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Gov. Lujan Grisham gives OK for legislature to make some cannabis law changes

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In addition to high-profile efforts to improve public safety and education, Gov. Michelle Lujan Grisham has called on lawmakers to address cannabis during the 30-day legislative session.  Lujan Grisham issued a message on Thursday afternoon, authorizing lawmakers to add changes to the Cannabis Regulation Act to the legislative agenda.  The governor’s message pertains to SB 100, which is sponsored by state Sen. Linda Lopez, D-Albuquerque. The bill, if passed, would increase production limits for cannabis microbusinesses, allow state regulators to require education requirements for cannabis servers, allow liquor license holders to also obtain a cannabis business license and allow some cannabis businesses to employ workers who are under 21, but over 18 years of age, as well as other changes to the law. 

The state’s Cannabis Control Division announced earlier this week that it planned to work with the governor and lawmakers to increase plant limits for cannabis microbusinesses as a way to combat expected shortages in April when sales are expected to begin. The division also announced an emergency rule change for non-microbusinesses, but production limits for smaller operations are written into statute. SB 100 proposes to increase plant limits for microbusinesses from 200 to 1,000 mature plants.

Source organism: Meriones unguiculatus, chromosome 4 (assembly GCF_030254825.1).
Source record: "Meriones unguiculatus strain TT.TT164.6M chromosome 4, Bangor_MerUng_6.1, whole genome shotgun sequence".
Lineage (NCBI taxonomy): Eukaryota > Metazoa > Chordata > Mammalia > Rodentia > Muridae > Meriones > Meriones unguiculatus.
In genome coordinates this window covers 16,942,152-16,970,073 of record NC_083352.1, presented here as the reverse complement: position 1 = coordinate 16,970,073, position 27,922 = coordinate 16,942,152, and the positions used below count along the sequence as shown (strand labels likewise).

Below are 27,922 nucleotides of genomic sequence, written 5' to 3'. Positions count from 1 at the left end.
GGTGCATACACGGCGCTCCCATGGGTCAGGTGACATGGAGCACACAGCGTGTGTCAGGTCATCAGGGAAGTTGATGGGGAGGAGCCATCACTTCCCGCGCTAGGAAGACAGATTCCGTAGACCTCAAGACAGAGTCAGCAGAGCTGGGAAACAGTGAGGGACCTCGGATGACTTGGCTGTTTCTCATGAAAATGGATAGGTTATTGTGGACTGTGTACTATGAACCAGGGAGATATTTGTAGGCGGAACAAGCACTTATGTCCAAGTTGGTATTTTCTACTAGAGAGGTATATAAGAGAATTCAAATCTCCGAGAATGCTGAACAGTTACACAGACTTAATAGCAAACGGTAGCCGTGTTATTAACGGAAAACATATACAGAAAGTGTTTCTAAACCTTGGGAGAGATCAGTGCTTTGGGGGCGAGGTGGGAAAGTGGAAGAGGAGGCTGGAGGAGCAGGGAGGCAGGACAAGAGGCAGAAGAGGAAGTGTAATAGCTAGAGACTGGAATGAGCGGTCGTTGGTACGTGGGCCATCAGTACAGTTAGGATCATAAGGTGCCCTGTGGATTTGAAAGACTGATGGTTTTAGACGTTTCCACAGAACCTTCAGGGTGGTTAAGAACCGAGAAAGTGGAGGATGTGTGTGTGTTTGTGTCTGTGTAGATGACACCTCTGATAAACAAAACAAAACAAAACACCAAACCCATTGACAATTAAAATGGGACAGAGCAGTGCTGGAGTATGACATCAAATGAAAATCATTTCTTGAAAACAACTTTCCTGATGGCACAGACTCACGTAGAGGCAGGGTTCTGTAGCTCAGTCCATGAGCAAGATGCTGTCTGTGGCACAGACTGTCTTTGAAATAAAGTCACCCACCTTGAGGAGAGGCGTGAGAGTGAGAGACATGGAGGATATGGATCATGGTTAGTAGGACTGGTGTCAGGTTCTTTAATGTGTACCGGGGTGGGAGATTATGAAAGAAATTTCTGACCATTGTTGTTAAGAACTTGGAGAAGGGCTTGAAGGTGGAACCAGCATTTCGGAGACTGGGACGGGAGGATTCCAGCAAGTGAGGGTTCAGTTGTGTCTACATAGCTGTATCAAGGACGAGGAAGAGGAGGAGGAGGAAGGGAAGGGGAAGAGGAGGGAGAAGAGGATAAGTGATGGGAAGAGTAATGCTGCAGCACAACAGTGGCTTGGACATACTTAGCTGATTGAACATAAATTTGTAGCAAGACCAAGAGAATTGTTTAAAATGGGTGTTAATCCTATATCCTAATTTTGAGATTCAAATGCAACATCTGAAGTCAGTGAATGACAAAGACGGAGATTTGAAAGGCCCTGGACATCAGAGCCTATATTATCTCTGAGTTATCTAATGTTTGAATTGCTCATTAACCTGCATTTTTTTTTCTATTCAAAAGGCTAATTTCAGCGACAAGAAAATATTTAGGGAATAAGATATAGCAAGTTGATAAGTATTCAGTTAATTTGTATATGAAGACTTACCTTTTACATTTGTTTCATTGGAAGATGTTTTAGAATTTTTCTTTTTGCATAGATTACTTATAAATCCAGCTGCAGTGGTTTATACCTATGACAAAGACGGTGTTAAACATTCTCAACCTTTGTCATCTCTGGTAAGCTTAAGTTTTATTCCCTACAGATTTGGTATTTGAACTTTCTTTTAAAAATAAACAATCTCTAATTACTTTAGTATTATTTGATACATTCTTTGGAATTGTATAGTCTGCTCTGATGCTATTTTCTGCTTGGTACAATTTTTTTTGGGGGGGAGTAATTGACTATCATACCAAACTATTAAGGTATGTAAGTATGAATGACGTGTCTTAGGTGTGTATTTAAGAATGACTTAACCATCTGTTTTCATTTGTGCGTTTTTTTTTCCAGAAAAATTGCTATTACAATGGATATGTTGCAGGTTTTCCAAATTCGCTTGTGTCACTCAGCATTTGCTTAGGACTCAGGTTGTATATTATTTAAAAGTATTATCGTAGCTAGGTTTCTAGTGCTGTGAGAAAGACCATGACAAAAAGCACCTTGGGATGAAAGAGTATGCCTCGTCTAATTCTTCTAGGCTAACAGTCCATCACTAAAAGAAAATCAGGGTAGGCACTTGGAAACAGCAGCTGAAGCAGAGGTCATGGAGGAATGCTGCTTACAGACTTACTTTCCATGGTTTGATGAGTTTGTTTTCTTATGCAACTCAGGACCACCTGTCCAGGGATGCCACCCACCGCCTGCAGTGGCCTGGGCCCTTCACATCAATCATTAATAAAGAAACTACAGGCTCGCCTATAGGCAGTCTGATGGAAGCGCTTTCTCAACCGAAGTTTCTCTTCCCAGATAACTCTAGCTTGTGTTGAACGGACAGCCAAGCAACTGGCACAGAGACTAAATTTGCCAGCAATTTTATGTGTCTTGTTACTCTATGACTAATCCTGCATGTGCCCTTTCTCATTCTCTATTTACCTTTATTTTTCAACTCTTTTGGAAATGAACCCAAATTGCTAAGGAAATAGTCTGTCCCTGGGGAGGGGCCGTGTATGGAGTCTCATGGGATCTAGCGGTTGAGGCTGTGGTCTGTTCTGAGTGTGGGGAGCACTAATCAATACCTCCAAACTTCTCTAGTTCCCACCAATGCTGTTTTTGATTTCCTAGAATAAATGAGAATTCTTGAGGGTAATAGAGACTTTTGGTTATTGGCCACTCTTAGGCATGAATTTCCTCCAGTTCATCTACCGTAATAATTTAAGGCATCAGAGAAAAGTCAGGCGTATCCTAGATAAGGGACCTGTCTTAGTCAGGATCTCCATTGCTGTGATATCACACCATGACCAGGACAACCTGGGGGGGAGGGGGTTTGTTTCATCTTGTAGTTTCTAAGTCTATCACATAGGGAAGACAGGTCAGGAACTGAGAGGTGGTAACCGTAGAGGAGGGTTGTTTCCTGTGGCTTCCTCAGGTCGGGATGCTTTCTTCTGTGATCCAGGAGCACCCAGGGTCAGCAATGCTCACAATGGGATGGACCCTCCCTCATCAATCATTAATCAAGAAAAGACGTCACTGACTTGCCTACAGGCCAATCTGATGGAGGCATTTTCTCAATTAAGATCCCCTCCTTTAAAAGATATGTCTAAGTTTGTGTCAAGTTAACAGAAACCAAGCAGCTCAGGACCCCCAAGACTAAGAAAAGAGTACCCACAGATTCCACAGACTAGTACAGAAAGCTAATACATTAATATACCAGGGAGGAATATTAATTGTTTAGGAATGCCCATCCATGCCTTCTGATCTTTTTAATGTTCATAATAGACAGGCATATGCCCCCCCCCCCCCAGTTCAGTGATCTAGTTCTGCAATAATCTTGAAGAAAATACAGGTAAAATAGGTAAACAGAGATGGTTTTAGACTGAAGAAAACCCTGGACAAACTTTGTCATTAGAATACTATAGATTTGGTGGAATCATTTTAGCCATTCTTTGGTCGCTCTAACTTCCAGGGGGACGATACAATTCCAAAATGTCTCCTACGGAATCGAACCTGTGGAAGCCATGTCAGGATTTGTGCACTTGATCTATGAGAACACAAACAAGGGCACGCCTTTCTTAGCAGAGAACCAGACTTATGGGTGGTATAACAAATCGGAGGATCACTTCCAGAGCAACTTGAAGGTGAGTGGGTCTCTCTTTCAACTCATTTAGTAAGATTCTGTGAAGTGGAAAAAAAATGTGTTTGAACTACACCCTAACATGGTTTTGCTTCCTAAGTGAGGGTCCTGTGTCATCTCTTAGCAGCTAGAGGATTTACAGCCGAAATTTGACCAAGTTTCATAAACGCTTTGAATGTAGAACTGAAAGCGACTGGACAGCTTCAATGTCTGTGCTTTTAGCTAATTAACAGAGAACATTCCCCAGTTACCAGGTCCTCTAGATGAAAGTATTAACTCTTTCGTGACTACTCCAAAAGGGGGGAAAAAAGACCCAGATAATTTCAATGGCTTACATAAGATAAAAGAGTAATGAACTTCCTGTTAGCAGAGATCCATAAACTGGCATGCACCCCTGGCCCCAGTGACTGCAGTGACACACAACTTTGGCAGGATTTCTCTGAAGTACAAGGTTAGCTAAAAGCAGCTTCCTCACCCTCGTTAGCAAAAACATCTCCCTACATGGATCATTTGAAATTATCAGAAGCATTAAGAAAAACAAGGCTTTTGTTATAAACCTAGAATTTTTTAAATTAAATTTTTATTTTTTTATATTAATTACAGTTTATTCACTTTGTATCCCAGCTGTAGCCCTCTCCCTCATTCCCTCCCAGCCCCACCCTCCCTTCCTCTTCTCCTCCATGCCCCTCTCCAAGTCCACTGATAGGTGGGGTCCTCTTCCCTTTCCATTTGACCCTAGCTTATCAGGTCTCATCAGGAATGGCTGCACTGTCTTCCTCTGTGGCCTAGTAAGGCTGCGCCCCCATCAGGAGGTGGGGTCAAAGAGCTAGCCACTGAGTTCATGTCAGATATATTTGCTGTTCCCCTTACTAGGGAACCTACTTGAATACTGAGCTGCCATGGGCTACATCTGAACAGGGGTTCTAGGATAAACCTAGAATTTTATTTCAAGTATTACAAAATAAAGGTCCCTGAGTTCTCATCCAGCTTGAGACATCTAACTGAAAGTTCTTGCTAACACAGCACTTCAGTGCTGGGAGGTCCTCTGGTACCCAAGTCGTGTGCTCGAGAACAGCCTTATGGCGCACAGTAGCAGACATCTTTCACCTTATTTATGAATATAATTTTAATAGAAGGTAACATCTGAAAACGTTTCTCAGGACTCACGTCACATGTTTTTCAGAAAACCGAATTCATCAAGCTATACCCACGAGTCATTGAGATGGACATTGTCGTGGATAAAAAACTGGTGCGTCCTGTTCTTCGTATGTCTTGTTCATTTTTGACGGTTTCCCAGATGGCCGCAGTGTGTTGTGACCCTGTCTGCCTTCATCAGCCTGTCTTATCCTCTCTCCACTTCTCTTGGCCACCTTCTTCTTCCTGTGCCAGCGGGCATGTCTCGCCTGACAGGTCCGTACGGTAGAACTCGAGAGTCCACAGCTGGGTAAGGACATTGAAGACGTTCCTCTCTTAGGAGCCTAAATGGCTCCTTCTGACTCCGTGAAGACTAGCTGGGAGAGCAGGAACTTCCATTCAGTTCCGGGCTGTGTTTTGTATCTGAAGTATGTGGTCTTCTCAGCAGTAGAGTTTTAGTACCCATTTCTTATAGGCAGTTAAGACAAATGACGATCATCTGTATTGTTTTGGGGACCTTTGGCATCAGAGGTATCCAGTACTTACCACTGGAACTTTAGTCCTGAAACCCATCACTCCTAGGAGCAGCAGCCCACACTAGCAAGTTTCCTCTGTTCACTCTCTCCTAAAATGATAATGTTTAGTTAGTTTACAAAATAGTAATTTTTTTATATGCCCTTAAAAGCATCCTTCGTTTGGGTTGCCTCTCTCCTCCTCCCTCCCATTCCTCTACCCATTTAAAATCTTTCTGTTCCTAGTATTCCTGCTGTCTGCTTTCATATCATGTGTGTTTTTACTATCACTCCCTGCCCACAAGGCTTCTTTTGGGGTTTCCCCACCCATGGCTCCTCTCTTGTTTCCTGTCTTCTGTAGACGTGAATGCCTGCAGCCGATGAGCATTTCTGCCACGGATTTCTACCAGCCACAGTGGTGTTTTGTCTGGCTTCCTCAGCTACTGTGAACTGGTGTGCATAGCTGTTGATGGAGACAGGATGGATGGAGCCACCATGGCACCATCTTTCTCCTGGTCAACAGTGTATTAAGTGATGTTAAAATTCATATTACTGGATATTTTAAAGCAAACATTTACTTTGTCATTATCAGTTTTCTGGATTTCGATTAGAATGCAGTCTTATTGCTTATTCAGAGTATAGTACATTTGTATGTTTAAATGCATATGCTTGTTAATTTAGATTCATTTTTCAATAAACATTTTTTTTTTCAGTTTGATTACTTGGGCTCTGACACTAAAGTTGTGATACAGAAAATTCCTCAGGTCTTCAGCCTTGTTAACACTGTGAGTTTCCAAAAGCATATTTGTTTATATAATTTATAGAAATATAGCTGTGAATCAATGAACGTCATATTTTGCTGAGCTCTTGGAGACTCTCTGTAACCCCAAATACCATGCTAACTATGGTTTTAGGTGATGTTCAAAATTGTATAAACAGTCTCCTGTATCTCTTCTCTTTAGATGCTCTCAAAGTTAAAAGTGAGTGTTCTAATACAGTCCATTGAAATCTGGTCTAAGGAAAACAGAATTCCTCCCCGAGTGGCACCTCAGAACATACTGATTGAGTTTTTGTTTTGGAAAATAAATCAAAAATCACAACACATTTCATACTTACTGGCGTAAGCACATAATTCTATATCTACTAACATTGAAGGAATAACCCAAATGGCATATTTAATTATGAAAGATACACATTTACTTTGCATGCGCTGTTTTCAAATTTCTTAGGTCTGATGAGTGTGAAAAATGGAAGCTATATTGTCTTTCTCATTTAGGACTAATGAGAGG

The bill would also allow cannabis businesses that previously only sold medical cannabis to employ workers who are 18 years of age. Under the state’s medical cannabis law, producers were allowed to hire employees who are 18, but the Cannabis Control Act states that cannabis employees must be 21 years of age or older. 

Other proposed changes to the law include coordination between the Cannabis Control Division and law enforcement agencies to better track possible criminal histories of cannabis operators that might disqualify them from working in the industry. The bill also proposes allowing those with a liquor license to also obtain a cannabis business license, although it would still prohibit both types of licenses at the same establishment. 

New Mexico Cannabis Chamber of Commerce Executive Director Ben Lewinger told NM Political Report that “The chamber supports the fixes the bill is trying to make to the Cannabis Regulation Act.”

New Mexico legalized recreational-use cannabis last June and the state began issuing production, manufacturing and retail licenses late last year. The law currently requires non-medical sales to begin no later than April 1.

Once the governor’s message is read into the record on the Senate floor, which will likely be Monday when the Senate is scheduled to reconvene, SB 100 will be considered germane and can be heard by committees.  

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